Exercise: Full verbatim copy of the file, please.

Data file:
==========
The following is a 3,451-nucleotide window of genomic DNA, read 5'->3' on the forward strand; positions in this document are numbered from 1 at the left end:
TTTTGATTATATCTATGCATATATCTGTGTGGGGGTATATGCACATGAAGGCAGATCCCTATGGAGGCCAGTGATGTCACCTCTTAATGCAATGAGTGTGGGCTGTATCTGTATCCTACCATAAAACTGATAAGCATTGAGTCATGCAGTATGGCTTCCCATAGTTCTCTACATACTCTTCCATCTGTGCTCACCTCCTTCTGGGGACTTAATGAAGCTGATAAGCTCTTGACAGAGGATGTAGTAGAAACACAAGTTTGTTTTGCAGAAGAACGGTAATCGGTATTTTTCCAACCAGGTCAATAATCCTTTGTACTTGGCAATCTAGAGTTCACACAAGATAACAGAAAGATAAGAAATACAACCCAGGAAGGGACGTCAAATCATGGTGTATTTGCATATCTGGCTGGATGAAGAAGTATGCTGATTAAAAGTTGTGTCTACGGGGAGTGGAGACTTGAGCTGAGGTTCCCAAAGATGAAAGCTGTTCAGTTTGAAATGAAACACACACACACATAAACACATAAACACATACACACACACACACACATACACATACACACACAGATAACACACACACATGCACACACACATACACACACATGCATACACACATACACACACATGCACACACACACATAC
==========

The following is a 3,451-nucleotide window of genomic DNA, read 5'->3' on the forward strand; positions in this document are numbered from 1 at the left end:
TTTTGATTATATCTATGCATATATCTGTGTGGGGGTATATGCACATGAAGGCAGATCCCTATGGAGGCCAGTGATGTCACCTCTTAATGCAATGAGTGTGGGCTGTATCTGTATCCTACCATAAAACTGATAAGCATTGAGTCATGCAGTATGGCTTCCCATAGTTCTCTACATACTCTTCCATCTGTGCTCACCTCCTTCTGGGGACTTAATGAAGCTGATAAGCTCTTGACAGAGGATGTAGTAGAAACACAAGTTTGTTTTGCAGAAGAACGGTAATCGGTATTTTTCCAACCAGGTCAATAATCCTTTGTACTTGGCAATCTAGAGTTCACACAAGATAACAGAAAGATAAGAAATACAACCCAGGAAGGGACGTCAAATCATGGTGTATTTGCATATCTGGCTGGATGAAGAAGTATGCTGATTAAAAGTTGTGTCTACGGGGAGTGGAGACTTGAGCTGAGGTTCCCAAAGATGAAAGCTGTTCAGTTTGAAATGAAACACACACACACATAAACACATAAACACATACACACACACACACACATACACATACACACACAGATAACACACACACATGCACACACACATACACACACATGCATACACACATACACACACATGCACACACACACATAC